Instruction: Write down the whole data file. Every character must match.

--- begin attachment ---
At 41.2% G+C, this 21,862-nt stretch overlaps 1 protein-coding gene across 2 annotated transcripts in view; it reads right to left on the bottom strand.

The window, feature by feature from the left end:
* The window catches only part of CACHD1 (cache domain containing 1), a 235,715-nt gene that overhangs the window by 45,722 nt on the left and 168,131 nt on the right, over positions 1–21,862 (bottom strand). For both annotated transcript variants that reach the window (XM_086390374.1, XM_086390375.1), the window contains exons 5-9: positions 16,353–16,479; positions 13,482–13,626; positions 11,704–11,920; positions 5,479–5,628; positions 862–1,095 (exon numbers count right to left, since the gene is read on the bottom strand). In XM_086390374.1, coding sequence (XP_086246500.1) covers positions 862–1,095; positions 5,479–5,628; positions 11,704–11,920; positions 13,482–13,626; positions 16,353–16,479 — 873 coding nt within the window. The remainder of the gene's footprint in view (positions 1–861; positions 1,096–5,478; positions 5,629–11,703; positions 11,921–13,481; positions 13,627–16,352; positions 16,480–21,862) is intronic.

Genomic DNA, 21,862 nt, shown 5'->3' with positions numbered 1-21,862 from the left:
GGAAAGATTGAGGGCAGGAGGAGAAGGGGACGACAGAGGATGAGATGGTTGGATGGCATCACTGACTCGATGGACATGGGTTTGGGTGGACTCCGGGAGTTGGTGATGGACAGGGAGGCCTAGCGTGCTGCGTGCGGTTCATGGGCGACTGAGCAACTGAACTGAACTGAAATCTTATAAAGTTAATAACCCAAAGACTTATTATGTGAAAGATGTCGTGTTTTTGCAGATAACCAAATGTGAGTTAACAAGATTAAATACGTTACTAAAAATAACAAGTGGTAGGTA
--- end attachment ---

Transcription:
At 41.2% G+C, this 21,862-nt stretch overlaps 1 protein-coding gene across 2 annotated transcripts in view; it reads right to left on the bottom strand.

The window, feature by feature from the left end:
* The window catches only part of CACHD1 (cache domain containing 1), a 235,715-nt gene that overhangs the window by 45,722 nt on the left and 168,131 nt on the right, over positions 1–21,862 (bottom strand). For both annotated transcript variants that reach the window (XM_086390374.1, XM_086390375.1), the window contains exons 5-9: positions 16,353–16,479; positions 13,482–13,626; positions 11,704–11,920; positions 5,479–5,628; positions 862–1,095 (exon numbers count right to left, since the gene is read on the bottom strand). In XM_086390374.1, coding sequence (XP_086246500.1) covers positions 862–1,095; positions 5,479–5,628; positions 11,704–11,920; positions 13,482–13,626; positions 16,353–16,479 — 873 coding nt within the window. The remainder of the gene's footprint in view (positions 1–861; positions 1,096–5,478; positions 5,629–11,703; positions 11,921–13,481; positions 13,627–16,352; positions 16,480–21,862) is intronic.

Genomic DNA, 21,862 nt, shown 5'->3' with positions numbered 1-21,862 from the left:
GGAAAGATTGAGGGCAGGAGGAGAAGGGGACGACAGAGGATGAGATGGTTGGATGGCATCACTGACTCGATGGACATGGGTTTGGGTGGACTCCGGGAGTTGGTGATGGACAGGGAGGCCTAGCGTGCTGCGTGCGGTTCATGGGCGACTGAGCAACTGAACTGAACTGAAATCTTATAAAGTTAATAACCCAAAGACTTATTATGTGAAAGATGTCGTGTTTTTGCAGATAACCAAATGTGAGTTAACAAGATTAAATACGTTACTAAAAATAACAAGTGGTAGGTA